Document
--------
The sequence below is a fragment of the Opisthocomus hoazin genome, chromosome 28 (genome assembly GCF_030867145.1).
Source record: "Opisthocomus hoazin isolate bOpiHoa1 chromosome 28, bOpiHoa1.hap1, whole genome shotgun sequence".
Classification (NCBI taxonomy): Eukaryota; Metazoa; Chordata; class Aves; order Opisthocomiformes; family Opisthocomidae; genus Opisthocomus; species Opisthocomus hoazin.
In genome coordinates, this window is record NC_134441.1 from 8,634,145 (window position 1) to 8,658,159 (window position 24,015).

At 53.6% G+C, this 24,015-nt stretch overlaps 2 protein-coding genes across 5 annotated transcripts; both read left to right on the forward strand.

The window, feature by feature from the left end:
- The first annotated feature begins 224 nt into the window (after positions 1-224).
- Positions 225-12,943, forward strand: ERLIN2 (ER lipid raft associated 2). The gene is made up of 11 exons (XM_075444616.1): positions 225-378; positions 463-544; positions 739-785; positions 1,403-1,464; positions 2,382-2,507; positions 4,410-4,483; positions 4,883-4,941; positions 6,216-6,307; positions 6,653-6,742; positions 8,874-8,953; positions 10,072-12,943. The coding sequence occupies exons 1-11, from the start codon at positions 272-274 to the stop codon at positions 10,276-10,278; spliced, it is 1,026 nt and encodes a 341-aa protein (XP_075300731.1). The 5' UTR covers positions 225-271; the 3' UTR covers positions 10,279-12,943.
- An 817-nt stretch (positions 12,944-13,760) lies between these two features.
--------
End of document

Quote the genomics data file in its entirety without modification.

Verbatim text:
The sequence below is a fragment of the Opisthocomus hoazin genome, chromosome 28 (genome assembly GCF_030867145.1).
Source record: "Opisthocomus hoazin isolate bOpiHoa1 chromosome 28, bOpiHoa1.hap1, whole genome shotgun sequence".
Classification (NCBI taxonomy): Eukaryota; Metazoa; Chordata; class Aves; order Opisthocomiformes; family Opisthocomidae; genus Opisthocomus; species Opisthocomus hoazin.
In genome coordinates, this window is record NC_134441.1 from 8,634,145 (window position 1) to 8,658,159 (window position 24,015).

At 53.6% G+C, this 24,015-nt stretch overlaps 2 protein-coding genes across 5 annotated transcripts; both read left to right on the forward strand.

The window, feature by feature from the left end:
- The first annotated feature begins 224 nt into the window (after positions 1-224).
- Positions 225-12,943, forward strand: ERLIN2 (ER lipid raft associated 2). The gene is made up of 11 exons (XM_075444616.1): positions 225-378; positions 463-544; positions 739-785; positions 1,403-1,464; positions 2,382-2,507; positions 4,410-4,483; positions 4,883-4,941; positions 6,216-6,307; positions 6,653-6,742; positions 8,874-8,953; positions 10,072-12,943. The coding sequence occupies exons 1-11, from the start codon at positions 272-274 to the stop codon at positions 10,276-10,278; spliced, it is 1,026 nt and encodes a 341-aa protein (XP_075300731.1). The 5' UTR covers positions 225-271; the 3' UTR covers positions 10,279-12,943.
- An 817-nt stretch (positions 12,944-13,760) lies between these two features.